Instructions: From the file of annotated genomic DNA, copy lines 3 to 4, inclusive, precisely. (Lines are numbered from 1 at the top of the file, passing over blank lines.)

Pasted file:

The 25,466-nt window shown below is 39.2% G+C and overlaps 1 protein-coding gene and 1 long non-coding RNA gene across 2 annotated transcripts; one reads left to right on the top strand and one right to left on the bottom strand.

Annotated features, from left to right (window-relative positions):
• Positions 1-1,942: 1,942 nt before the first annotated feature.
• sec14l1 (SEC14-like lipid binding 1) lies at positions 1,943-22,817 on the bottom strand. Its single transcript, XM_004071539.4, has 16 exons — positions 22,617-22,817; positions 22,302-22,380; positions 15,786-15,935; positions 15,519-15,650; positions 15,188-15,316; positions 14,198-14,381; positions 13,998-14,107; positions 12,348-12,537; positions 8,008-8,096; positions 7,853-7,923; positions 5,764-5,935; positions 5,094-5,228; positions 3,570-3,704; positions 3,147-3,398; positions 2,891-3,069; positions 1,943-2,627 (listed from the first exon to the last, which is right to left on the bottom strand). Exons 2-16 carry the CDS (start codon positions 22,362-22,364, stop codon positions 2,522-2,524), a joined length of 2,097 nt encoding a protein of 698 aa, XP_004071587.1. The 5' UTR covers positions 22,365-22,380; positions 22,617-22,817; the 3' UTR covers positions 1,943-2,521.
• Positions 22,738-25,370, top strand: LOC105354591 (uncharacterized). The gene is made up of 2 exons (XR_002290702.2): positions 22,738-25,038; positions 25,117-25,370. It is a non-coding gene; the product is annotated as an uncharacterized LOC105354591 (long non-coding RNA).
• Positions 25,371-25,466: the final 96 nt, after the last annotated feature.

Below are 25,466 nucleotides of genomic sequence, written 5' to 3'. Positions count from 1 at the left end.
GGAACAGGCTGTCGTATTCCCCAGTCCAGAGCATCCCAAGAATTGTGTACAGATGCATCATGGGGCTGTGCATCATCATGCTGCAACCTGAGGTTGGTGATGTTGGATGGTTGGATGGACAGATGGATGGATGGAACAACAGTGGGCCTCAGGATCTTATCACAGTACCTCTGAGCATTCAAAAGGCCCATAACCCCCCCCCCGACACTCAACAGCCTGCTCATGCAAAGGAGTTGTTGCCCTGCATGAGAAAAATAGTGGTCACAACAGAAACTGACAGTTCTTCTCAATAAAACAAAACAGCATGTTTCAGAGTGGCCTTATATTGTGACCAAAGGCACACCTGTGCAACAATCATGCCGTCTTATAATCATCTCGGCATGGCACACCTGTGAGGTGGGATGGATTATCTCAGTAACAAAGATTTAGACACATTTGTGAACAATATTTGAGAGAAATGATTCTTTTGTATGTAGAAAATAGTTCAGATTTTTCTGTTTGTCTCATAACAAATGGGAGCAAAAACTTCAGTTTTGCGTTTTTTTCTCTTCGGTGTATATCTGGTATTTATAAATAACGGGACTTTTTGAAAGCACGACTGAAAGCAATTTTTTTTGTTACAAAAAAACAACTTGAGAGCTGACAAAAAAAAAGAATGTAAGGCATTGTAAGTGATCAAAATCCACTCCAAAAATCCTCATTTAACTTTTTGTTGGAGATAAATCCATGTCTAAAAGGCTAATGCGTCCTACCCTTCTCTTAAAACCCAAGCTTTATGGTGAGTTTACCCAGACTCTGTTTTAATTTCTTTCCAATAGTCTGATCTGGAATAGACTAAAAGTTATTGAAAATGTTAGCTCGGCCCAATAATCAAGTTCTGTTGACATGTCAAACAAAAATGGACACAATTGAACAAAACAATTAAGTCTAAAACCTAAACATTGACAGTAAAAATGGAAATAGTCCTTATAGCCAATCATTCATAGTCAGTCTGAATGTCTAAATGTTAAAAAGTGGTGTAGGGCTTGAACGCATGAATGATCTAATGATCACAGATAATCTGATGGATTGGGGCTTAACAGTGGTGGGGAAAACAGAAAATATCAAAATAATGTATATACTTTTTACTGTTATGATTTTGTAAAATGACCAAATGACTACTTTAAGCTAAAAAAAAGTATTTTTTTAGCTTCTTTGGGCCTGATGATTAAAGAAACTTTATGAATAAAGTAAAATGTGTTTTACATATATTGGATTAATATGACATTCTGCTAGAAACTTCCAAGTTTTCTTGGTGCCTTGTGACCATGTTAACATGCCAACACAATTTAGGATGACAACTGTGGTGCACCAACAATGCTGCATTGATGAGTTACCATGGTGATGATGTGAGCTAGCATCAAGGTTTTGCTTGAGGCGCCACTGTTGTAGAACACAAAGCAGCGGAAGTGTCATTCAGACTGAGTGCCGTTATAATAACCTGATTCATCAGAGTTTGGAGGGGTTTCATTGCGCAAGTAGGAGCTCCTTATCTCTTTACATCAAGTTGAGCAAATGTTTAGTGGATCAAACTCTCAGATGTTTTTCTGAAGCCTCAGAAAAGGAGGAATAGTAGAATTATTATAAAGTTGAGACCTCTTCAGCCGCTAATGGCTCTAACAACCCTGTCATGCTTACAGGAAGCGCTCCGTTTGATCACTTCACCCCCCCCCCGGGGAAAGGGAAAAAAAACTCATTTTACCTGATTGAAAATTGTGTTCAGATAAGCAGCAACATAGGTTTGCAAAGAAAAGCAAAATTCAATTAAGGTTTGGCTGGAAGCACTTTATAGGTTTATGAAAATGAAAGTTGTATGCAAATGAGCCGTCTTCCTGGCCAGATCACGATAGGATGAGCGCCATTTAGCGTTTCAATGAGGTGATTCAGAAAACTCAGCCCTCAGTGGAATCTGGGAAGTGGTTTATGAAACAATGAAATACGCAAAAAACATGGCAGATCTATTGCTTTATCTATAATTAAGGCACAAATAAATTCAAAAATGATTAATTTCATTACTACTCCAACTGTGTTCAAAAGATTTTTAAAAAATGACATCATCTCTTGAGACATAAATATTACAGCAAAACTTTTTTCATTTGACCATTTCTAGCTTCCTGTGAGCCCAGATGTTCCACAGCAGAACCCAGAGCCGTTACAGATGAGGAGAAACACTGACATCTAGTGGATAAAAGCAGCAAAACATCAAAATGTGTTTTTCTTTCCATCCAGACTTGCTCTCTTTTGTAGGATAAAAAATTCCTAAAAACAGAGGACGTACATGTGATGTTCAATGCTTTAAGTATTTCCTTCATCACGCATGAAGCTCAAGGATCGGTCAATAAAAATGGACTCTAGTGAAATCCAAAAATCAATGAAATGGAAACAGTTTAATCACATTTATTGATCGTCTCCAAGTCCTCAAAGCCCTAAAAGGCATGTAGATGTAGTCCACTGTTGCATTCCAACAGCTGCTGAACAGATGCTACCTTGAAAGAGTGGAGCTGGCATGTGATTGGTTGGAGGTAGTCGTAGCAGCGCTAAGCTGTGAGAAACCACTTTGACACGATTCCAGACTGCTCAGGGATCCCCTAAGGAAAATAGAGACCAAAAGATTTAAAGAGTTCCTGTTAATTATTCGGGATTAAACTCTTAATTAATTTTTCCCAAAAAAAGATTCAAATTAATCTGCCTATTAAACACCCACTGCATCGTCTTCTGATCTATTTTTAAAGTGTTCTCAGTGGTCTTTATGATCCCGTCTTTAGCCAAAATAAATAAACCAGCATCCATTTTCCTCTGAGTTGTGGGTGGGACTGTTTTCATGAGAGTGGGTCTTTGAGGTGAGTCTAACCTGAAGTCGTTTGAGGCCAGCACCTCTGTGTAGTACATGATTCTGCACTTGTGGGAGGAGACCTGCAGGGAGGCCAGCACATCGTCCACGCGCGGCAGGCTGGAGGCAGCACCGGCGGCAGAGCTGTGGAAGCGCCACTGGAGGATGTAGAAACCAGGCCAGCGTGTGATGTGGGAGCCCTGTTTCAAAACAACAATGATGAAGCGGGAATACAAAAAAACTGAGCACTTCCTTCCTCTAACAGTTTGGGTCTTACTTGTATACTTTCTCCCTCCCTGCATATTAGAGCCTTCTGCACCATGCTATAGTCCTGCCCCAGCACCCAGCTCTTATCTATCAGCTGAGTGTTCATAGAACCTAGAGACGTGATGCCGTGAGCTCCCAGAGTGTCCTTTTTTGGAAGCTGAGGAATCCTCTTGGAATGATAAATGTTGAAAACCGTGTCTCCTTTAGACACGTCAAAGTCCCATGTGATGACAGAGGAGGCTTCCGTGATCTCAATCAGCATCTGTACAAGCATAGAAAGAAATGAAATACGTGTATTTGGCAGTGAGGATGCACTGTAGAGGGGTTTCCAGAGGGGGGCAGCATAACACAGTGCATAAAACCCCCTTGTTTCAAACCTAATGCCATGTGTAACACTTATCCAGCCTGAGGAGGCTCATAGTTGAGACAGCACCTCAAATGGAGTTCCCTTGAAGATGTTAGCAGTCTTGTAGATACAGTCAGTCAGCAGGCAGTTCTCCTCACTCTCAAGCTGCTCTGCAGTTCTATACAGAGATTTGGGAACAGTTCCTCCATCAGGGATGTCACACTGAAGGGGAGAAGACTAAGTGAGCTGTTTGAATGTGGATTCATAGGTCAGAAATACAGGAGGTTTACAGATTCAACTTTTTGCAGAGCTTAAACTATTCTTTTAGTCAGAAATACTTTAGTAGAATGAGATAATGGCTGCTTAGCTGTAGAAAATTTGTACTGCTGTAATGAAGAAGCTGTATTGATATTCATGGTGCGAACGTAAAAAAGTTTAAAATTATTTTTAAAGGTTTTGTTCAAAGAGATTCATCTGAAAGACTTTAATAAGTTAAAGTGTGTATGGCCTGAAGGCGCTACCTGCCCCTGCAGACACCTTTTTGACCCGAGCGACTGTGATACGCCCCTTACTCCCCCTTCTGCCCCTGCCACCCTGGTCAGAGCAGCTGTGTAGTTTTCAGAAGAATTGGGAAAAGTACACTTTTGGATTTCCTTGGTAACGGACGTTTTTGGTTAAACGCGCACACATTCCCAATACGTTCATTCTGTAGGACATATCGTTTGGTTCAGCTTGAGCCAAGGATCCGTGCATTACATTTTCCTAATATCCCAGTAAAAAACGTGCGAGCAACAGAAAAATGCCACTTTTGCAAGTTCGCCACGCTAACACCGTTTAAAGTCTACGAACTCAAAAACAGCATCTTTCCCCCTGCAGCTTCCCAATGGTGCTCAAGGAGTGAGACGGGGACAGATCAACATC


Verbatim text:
• Positions 1-1,942: 1,942 nt before the first annotated feature.
• sec14l1 (SEC14-like lipid binding 1) lies at positions 1,943-22,817 on the bottom strand. Its single transcript, XM_004071539.4, has 16 exons — positions 22,617-22,817; positions 22,302-22,380; positions 15,786-15,935; positions 15,519-15,650; positions 15,188-15,316; positions 14,198-14,381; positions 13,998-14,107; positions 12,348-12,537; positions 8,008-8,096; positions 7,853-7,923; positions 5,764-5,935; positions 5,094-5,228; positions 3,570-3,704; positions 3,147-3,398; positions 2,891-3,069; positions 1,943-2,627 (listed from the first exon to the last, which is right to left on the bottom strand). Exons 2-16 carry the CDS (start codon positions 22,362-22,364, stop codon positions 2,522-2,524), a joined length of 2,097 nt encoding a protein of 698 aa, XP_004071587.1. The 5' UTR covers positions 22,365-22,380; positions 22,617-22,817; the 3' UTR covers positions 1,943-2,521.